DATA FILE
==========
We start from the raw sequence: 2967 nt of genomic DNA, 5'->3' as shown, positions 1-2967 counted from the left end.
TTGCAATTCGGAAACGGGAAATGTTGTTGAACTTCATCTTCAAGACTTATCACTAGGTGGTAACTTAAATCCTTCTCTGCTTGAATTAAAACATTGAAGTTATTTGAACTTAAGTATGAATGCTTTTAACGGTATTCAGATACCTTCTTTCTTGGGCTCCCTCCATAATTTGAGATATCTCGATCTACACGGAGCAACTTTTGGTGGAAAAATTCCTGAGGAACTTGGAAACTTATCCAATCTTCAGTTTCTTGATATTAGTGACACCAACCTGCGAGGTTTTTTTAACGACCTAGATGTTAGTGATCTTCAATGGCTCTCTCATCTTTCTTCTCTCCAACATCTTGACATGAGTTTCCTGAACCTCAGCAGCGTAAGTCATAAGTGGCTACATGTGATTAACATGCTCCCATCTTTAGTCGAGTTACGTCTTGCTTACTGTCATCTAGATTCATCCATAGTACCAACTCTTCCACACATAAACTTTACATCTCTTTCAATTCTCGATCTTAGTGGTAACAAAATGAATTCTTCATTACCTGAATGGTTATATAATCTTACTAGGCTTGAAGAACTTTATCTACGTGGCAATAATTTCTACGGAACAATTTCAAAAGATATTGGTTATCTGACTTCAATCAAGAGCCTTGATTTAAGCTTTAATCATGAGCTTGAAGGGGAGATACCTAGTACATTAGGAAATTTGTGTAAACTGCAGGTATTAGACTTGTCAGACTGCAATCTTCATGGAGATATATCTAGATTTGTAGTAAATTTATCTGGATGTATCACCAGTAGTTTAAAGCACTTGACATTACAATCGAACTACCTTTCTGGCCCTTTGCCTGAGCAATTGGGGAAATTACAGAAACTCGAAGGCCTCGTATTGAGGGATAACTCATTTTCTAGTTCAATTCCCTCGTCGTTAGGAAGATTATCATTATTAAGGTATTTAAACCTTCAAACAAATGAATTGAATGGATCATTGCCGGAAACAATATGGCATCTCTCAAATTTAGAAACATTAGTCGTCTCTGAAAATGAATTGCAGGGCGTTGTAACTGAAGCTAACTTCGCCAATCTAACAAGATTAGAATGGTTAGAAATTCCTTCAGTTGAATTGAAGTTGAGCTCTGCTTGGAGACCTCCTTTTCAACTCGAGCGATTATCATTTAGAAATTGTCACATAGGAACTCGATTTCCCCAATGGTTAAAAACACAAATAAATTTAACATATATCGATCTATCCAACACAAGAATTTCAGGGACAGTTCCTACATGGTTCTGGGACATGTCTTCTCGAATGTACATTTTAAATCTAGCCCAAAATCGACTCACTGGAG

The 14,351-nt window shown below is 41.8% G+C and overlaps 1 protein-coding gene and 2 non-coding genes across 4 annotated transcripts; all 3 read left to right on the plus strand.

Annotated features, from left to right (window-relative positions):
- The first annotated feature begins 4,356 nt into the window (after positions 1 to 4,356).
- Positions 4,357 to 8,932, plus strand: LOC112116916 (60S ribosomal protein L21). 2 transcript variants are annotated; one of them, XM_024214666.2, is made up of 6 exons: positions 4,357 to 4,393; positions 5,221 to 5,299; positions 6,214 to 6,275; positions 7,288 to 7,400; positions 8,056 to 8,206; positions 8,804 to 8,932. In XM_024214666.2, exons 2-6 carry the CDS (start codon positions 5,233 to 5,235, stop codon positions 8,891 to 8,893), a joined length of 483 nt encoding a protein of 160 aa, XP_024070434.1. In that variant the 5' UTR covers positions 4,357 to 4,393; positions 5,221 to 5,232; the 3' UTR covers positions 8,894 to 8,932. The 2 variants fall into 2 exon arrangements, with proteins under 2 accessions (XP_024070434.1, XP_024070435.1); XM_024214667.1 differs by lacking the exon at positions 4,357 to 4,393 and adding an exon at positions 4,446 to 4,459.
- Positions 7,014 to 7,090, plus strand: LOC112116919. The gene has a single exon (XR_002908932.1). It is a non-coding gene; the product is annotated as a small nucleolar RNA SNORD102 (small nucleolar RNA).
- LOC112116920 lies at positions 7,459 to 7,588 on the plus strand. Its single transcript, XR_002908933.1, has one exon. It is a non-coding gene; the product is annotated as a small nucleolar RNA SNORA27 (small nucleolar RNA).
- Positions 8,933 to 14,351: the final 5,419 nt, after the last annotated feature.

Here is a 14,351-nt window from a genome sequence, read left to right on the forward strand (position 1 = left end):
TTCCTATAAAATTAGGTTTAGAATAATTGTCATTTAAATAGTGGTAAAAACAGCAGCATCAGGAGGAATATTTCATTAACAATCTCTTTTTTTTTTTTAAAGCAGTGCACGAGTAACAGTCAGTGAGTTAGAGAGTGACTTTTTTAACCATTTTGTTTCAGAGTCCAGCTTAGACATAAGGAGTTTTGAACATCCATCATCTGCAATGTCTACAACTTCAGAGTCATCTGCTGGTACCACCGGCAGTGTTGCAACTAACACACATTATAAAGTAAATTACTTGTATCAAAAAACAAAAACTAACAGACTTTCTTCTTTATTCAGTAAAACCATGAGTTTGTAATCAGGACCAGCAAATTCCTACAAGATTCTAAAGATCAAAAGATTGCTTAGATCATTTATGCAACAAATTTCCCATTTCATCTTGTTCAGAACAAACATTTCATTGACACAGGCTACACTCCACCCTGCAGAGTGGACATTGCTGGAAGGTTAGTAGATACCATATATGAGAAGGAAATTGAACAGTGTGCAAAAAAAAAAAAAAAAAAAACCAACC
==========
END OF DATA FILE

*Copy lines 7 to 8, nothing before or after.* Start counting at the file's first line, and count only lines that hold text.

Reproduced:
- Positions 7,014 to 7,090, plus strand: LOC112116919. The gene has a single exon (XR_002908932.1). It is a non-coding gene; the product is annotated as a small nucleolar RNA SNORD102 (small nucleolar RNA).
- LOC112116920 lies at positions 7,459 to 7,588 on the plus strand. Its single transcript, XR_002908933.1, has one exon. It is a non-coding gene; the product is annotated as a small nucleolar RNA SNORA27 (small nucleolar RNA).